Last weekend’s black plumes of smoke emitting from its Grangemouth site are not the only dark clouds hanging over Ineos.
Local councillor David Balfour took residents’ complaints about Saturday afternoon’s excessive emissions to the Scottish Environment Protection Agency (SEPA), but recent decisions by Scottish Ministers have not exactly made it easy for the environment watchdog to lay down the law when it comes to the petrochemical giant.
Following Saturday’s incident, Ineos issued information warning residents efforts to control the emissions from two chimneys – which it described as an “unplanned outage” – could continue into the night.
A spokesperson said: “We are now dealing with an unplanned outage. We will make every effort to minimise the level and duration of the flaring. We apologise in advance for any inconvenience this may cause our local neighbours and thank you for your patience.
“We remain committed to informing our local community and those who live and work nearby of our activities that may result in flaring.”
Commenting on last weekend’s incident Rob Morris, SEPA Senior Manager, Compliance and Beyond, said: “On Saturday, April 20 complaints of unplanned flaring at Grangemouth from Petroineos and Ineos Chemicals Grangemouth Limited were received through SEPA’s 24 hour Pollution Hotline.
“Every day SEPA works to protect and enhance Scotland’s environment. Whilst flaring is an important safety mechanism and is permitted through permit conditions, we deployed a regulatory response to inform our understanding of the nature of the event. Social media updates were also provided across the short environmental event.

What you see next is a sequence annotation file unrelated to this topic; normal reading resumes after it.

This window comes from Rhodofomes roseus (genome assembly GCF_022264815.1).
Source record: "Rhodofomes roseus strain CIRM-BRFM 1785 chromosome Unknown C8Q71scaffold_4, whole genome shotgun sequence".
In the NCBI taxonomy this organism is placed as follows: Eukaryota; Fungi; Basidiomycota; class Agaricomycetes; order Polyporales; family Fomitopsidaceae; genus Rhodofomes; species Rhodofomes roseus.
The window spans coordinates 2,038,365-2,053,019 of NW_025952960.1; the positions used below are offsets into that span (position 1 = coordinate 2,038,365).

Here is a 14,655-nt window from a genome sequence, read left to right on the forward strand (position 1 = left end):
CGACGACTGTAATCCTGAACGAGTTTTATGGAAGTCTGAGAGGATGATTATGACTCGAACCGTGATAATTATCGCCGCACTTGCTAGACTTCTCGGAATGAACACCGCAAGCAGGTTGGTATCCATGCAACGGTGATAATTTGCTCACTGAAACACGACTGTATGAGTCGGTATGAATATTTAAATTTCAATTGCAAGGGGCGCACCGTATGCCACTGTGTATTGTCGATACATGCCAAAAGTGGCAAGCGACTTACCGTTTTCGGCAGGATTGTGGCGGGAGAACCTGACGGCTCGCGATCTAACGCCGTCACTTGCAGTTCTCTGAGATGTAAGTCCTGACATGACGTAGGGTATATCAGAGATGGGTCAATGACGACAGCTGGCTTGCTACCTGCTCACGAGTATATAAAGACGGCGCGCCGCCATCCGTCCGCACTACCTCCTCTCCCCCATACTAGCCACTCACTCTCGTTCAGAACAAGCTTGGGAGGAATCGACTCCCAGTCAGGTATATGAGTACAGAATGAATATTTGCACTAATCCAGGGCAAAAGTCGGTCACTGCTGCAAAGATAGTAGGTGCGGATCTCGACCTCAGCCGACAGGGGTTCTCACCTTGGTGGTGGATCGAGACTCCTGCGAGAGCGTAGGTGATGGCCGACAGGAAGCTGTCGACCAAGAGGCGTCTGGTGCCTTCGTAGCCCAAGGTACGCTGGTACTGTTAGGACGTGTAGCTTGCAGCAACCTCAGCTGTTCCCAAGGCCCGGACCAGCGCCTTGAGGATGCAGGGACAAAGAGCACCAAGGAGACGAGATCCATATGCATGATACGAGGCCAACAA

“Real time monitoring of ambient air quality is carried out at ground level and the information for Grangemouth and Falkirk is available on the Air Quality in Scotland website. SEPA experts have reviewed the data, liaised with Falkirk Council, and found that the reported air pollution levels over the weekend were low.
“While at an early stage, we’re limited in what information we can provide as we are currently awaiting investigation reports from the operators with more detail about what happened, which we will carefully assess. We will also respond to complainants once we have the relevant facts.”
Last year SEPA put forward proposed restrictions to limit the noise from night time flaring at the site to below 54 decibels.
Last month Scottish Ministers upheld an appeal by Ineos after a government inquiry concluded SEPA’s proposed restrictions were “unreasonable”, “irrational” and failed to take account of the impact on the company’s business.
This means SEPA’s proposed 54 decibels level will not be a limit which Ineos must comply with – instead it is an objective which Ineos must take steps to strive to attain through an internal improvement programme.
Ineos stated shutdowns caused by SEPA’s restrictions would reduce revenue and earnings for upstream users by £112 million a year.
SEPA said it moved in late 2017 to vary the site’s permit to protect the local community from the impacts of flaring. Following the ministers’ decision the organisation stated it will now consider its next steps in liaison with community stakeholders and site owners at Ineos.
Visit www.sepa.org.uk for more information.